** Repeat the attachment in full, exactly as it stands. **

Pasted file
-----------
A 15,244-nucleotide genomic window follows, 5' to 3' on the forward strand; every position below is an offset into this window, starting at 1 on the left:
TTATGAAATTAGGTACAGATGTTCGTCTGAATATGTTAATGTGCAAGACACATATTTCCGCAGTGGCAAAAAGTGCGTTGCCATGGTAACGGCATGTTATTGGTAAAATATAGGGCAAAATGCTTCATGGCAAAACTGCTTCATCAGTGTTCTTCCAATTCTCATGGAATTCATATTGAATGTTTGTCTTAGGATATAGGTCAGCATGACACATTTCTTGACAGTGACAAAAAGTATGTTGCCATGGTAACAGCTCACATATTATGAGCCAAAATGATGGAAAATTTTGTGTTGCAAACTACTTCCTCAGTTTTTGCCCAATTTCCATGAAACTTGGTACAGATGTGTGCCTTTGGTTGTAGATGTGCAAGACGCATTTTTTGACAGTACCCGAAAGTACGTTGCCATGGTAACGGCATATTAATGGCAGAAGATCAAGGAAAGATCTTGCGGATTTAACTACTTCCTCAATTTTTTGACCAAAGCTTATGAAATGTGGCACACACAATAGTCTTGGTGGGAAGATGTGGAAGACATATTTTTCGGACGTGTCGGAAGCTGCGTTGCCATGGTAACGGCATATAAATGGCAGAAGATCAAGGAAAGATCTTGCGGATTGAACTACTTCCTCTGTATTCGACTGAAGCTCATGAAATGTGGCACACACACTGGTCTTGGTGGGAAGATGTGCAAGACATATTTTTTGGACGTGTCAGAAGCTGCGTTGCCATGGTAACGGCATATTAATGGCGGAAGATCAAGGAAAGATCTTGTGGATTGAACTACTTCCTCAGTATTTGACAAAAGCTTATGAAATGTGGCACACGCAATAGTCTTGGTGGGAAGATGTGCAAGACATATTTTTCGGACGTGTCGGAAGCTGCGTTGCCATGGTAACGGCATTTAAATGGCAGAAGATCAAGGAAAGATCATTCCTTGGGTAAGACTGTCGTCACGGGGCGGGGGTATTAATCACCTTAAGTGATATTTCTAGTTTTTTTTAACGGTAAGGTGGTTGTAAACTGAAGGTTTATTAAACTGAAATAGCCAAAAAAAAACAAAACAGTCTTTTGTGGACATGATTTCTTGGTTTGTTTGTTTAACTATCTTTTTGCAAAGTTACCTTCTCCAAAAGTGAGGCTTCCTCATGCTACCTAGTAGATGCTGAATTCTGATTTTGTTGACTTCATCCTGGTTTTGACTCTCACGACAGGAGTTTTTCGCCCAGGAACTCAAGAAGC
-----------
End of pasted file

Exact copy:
A 15,244-nucleotide genomic window follows, 5' to 3' on the forward strand; every position below is an offset into this window, starting at 1 on the left:
TTATGAAATTAGGTACAGATGTTCGTCTGAATATGTTAATGTGCAAGACACATATTTCCGCAGTGGCAAAAAGTGCGTTGCCATGGTAACGGCATGTTATTGGTAAAATATAGGGCAAAATGCTTCATGGCAAAACTGCTTCATCAGTGTTCTTCCAATTCTCATGGAATTCATATTGAATGTTTGTCTTAGGATATAGGTCAGCATGACACATTTCTTGACAGTGACAAAAAGTATGTTGCCATGGTAACAGCTCACATATTATGAGCCAAAATGATGGAAAATTTTGTGTTGCAAACTACTTCCTCAGTTTTTGCCCAATTTCCATGAAACTTGGTACAGATGTGTGCCTTTGGTTGTAGATGTGCAAGACGCATTTTTTGACAGTACCCGAAAGTACGTTGCCATGGTAACGGCATATTAATGGCAGAAGATCAAGGAAAGATCTTGCGGATTTAACTACTTCCTCAATTTTTTGACCAAAGCTTATGAAATGTGGCACACACAATAGTCTTGGTGGGAAGATGTGGAAGACATATTTTTCGGACGTGTCGGAAGCTGCGTTGCCATGGTAACGGCATATAAATGGCAGAAGATCAAGGAAAGATCTTGCGGATTGAACTACTTCCTCTGTATTCGACTGAAGCTCATGAAATGTGGCACACACACTGGTCTTGGTGGGAAGATGTGCAAGACATATTTTTTGGACGTGTCAGAAGCTGCGTTGCCATGGTAACGGCATATTAATGGCGGAAGATCAAGGAAAGATCTTGTGGATTGAACTACTTCCTCAGTATTTGACAAAAGCTTATGAAATGTGGCACACGCAATAGTCTTGGTGGGAAGATGTGCAAGACATATTTTTCGGACGTGTCGGAAGCTGCGTTGCCATGGTAACGGCATTTAAATGGCAGAAGATCAAGGAAAGATCATTCCTTGGGTAAGACTGTCGTCACGGGGCGGGGGTATTAATCACCTTAAGTGATATTTCTAGTTTTTTTTAACGGTAAGGTGGTTGTAAACTGAAGGTTTATTAAACTGAAATAGCCAAAAAAAAACAAAACAGTCTTTTGTGGACATGATTTCTTGGTTTGTTTGTTTAACTATCTTTTTGCAAAGTTACCTTCTCCAAAAGTGAGGCTTCCTCATGCTACCTAGTAGATGCTGAATTCTGATTTTGTTGACTTCATCCTGGTTTTGACTCTCACGACAGGAGTTTTTCGCCCAGGAACTCAAGAAGC